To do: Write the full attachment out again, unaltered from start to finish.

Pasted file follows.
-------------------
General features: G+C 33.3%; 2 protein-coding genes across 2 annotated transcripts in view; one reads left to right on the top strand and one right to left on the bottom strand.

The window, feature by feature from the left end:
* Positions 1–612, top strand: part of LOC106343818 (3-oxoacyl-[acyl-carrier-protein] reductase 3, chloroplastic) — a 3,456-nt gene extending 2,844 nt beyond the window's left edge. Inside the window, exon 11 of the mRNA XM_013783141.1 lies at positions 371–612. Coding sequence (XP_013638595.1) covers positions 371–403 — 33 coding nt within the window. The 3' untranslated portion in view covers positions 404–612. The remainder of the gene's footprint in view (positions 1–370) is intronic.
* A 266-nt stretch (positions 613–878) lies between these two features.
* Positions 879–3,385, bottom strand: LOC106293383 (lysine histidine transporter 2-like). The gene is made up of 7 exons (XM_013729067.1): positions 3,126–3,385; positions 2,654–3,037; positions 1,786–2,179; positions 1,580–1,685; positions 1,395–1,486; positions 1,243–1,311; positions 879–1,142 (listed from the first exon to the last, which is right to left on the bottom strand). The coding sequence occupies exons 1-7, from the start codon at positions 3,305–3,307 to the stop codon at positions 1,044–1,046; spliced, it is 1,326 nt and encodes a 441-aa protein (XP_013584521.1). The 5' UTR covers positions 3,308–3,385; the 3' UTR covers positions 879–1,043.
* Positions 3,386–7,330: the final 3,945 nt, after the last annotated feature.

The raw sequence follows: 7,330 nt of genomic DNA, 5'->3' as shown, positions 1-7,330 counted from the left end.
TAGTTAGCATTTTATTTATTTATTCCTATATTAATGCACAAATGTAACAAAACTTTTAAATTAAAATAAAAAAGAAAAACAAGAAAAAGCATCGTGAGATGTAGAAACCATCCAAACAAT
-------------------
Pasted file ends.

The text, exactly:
General features: G+C 33.3%; 2 protein-coding genes across 2 annotated transcripts in view; one reads left to right on the top strand and one right to left on the bottom strand.

The window, feature by feature from the left end:
* Positions 1–612, top strand: part of LOC106343818 (3-oxoacyl-[acyl-carrier-protein] reductase 3, chloroplastic) — a 3,456-nt gene extending 2,844 nt beyond the window's left edge. Inside the window, exon 11 of the mRNA XM_013783141.1 lies at positions 371–612. Coding sequence (XP_013638595.1) covers positions 371–403 — 33 coding nt within the window. The 3' untranslated portion in view covers positions 404–612. The remainder of the gene's footprint in view (positions 1–370) is intronic.
* A 266-nt stretch (positions 613–878) lies between these two features.
* Positions 879–3,385, bottom strand: LOC106293383 (lysine histidine transporter 2-like). The gene is made up of 7 exons (XM_013729067.1): positions 3,126–3,385; positions 2,654–3,037; positions 1,786–2,179; positions 1,580–1,685; positions 1,395–1,486; positions 1,243–1,311; positions 879–1,142 (listed from the first exon to the last, which is right to left on the bottom strand). The coding sequence occupies exons 1-7, from the start codon at positions 3,305–3,307 to the stop codon at positions 1,044–1,046; spliced, it is 1,326 nt and encodes a 441-aa protein (XP_013584521.1). The 5' UTR covers positions 3,308–3,385; the 3' UTR covers positions 879–1,043.
* Positions 3,386–7,330: the final 3,945 nt, after the last annotated feature.

The raw sequence follows: 7,330 nt of genomic DNA, 5'->3' as shown, positions 1-7,330 counted from the left end.
TAGTTAGCATTTTATTTATTTATTCCTATATTAATGCACAAATGTAACAAAACTTTTAAATTAAAATAAAAAAGAAAAACAAGAAAAAGCATCGTGAGATGTAGAAACCATCCAAACAAT